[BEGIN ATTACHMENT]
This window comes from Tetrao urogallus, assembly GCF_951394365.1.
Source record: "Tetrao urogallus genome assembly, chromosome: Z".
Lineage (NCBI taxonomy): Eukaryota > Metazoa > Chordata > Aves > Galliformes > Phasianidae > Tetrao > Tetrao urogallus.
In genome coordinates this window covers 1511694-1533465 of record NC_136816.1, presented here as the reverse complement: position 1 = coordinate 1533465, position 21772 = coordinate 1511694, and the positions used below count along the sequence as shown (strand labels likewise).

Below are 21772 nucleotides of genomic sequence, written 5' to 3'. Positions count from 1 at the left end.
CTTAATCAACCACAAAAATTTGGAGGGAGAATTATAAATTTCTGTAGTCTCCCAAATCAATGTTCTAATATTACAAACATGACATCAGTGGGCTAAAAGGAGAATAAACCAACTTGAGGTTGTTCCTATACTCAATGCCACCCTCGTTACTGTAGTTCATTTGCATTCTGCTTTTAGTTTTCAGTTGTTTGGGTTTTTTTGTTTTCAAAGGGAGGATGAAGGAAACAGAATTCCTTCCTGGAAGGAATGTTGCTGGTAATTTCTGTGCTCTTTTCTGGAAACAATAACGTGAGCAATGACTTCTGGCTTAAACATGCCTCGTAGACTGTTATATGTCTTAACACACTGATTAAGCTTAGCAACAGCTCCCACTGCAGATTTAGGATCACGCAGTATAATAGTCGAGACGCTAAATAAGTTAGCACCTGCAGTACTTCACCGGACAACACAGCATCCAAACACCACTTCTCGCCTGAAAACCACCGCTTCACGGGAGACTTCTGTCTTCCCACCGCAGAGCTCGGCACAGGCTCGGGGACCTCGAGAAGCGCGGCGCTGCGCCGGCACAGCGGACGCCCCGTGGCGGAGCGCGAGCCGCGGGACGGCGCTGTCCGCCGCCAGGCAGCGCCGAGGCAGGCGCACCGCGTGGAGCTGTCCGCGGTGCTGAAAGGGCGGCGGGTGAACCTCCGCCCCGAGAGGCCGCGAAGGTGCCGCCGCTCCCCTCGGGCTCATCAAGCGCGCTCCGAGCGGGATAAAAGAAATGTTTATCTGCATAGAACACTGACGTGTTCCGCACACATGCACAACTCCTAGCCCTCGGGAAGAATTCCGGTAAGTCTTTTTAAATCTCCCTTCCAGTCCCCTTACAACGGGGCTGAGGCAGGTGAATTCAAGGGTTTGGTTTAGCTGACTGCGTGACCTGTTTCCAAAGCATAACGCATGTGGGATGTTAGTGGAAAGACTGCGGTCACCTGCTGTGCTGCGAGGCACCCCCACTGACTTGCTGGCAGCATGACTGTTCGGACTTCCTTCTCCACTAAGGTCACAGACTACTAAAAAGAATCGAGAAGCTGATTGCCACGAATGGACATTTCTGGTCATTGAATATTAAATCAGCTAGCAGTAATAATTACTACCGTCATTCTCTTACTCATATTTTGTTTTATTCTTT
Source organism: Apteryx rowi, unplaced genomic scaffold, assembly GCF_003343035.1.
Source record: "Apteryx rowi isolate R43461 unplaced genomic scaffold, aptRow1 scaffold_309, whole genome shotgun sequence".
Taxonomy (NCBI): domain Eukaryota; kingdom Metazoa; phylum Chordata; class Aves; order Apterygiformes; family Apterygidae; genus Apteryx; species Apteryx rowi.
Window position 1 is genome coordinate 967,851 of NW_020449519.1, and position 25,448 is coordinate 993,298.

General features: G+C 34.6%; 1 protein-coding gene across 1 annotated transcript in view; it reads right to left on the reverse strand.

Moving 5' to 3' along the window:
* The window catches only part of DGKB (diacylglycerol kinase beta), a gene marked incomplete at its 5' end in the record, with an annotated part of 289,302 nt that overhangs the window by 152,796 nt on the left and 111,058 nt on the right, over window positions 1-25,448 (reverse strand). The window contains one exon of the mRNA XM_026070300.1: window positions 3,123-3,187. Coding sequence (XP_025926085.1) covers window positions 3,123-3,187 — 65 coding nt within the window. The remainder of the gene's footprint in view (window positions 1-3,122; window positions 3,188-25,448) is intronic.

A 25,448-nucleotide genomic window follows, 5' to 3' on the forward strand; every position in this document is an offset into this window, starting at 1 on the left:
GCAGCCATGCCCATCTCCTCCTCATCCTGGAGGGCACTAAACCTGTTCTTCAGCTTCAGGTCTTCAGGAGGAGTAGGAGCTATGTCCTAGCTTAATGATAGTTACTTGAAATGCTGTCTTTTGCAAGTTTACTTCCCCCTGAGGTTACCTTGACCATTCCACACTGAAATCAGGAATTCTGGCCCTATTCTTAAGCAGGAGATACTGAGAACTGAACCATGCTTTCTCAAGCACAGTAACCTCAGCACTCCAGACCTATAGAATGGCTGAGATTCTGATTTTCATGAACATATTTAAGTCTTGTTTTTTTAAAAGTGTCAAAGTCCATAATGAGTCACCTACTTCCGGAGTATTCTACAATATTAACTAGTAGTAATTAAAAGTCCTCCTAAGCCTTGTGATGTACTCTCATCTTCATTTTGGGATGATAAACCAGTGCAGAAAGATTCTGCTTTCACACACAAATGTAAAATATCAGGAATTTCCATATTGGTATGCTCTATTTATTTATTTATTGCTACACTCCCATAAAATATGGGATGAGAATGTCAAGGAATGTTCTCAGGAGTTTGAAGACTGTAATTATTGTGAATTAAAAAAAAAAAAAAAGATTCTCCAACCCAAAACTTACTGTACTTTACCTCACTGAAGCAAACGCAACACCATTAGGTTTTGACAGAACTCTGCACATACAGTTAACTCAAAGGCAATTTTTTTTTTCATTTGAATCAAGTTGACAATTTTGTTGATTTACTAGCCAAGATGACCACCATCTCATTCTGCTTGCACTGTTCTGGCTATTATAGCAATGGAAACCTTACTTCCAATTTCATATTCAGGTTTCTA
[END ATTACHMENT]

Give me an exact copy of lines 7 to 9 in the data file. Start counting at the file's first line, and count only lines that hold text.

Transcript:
Source organism: Apteryx rowi, unplaced genomic scaffold, assembly GCF_003343035.1.
Source record: "Apteryx rowi isolate R43461 unplaced genomic scaffold, aptRow1 scaffold_309, whole genome shotgun sequence".
Taxonomy (NCBI): domain Eukaryota; kingdom Metazoa; phylum Chordata; class Aves; order Apterygiformes; family Apterygidae; genus Apteryx; species Apteryx rowi.